Those preliminaries aside, we can now move to the more serious evaluation of the issue presented: Is Ted Cruz a natural born Citizen of the United States as described in Art. II, Sect. 1(5) of the United States Constitution? A plain reading of the clause in question is no, Ted Cruz is not a “natural born Citizen” as the Constitution defines the term.
When evaluating laws, you have to parse the words used very carefully. The relevant words in the clause state “”No Person except a natural born Citizen, or a Citizen of the United States, at the time of the Adoption of this Constitution, . . . .”. We need to look carefully at the words used and the sentence structure. We have no definition given of what a “natural born Citizen” and it then falls to the next part of the sentence to determine if Cruz qualifies. Is he a Citizen of the United States? Yes, he is – via his mother.
But look at the clause following “a Citizen of the United States.” That clause reads “at the time of the Adoption of this Constitution” (emphasis mine). Cruz clearly was not a Citizen at the time the Constitution was adopted: he was born in 1970. The italicized phrase refers back to “Citizen of the United States,” and not to natural born Citizen. Based on that, the plain facial reading would lead one to conclude that anyone seeking the Presidential office needs to be 35, a resident of the United States for the 14 years preceding election, and have been born in the United States proper. Cruz meets the first 2: he’s 46, and has lived in the United States for some 30+ years. However, he was not born in the United States proper; his citizenship is via his mother.
However – and this is crucial – the understanding is that he would qualify. If we look at the United States Congress’ annotated Constitution (at pp. 28-29), the explanation is pretty clear. Based on the framers’ intent, all people born of American citizens, whether in the United States or abroad, are natural born citizens as understood by the phrase in question. That of itself is likely dispositive; whatever the ‘intent of the framers’ is found to be is how the Constitution will be interpreted. When the framers leave a trail, as here, of what they meant by certain phrases or terms used, that will decide any case.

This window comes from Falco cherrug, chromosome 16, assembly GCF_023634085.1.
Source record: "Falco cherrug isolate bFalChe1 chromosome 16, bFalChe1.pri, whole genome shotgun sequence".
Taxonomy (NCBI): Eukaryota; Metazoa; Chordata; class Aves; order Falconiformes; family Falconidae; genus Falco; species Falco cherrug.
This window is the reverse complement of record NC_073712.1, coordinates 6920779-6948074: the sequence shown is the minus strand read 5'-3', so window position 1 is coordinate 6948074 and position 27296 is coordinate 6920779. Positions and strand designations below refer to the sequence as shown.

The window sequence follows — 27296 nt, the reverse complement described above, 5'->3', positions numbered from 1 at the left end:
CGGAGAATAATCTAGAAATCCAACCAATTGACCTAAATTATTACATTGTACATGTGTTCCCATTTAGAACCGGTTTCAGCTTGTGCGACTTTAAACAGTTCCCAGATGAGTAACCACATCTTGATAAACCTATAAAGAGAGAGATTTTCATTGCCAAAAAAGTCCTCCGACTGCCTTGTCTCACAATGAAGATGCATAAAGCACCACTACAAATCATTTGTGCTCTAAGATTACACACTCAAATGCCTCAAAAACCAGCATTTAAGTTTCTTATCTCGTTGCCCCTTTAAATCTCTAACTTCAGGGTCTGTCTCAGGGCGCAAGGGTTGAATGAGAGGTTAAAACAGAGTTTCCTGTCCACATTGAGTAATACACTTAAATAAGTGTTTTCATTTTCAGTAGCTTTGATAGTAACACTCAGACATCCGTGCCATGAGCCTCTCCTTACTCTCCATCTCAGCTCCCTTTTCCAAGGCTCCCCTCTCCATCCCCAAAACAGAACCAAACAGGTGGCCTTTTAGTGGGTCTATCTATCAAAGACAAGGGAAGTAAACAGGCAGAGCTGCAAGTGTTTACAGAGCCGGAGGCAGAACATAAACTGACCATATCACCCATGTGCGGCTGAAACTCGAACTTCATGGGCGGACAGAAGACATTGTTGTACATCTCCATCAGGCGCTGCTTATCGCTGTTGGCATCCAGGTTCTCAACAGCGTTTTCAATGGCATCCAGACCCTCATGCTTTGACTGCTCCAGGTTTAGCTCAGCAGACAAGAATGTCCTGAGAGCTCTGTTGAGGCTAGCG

The footnotes in the Congressional annotated Constitution point to a pair of cases interpreting clauses in legislation. One case explained in the note held that courts should not rely on constitutional amendments added after the Constitution was ratified in order to interpret a constitutional phrase in question; courts may, but should not do so (p. 29, n. 101). Some questions may exist as to whether Cruz is a citizen by statute (i.e., the 14th Amendment, Sect. I). Is he a citizen due to his mother’s citizenship? If so, he is a naturalized citizen (the same as someone who emigrated to the United States from abroad, say, England or Lichtenstein and went through the formal process of obtaining citizenship). He is not eligible to become President if that is the case. These questions would be answered by the 14th Amendment, which was added after the phrase in question, so couldn’t be used to disqualify Cruz from the presidency.
Clear as mud, right?
In sum, regardless of whatever I or talking heads or constitutional scholars might state on the matter, the unfortunate fact is that Donald Trump is right: if Cruz gets the Republican nomination and if he wins the subsequent election (please be to God, no!), suits would be filed and the United States Supreme Court would have to decide the matter. And that would be all to the good – we need this matter finally decided, because Cruz will not be the last person to run for office about whom these questions will arise.
My belief is that if that happened (Cruz elected), based on the framer’s intent as noted subsequent to the Constitution’s ratification, we would have to conclude that the Court would hold the election valid, Cruz is a “natural born citizen” as understood by the clause. In my view, though that would be appear to be an improper reading of the plain language of the Constitution, it would be the correct decision. But I do not sit on the Court and my viewpoint is pretty much irrelevant.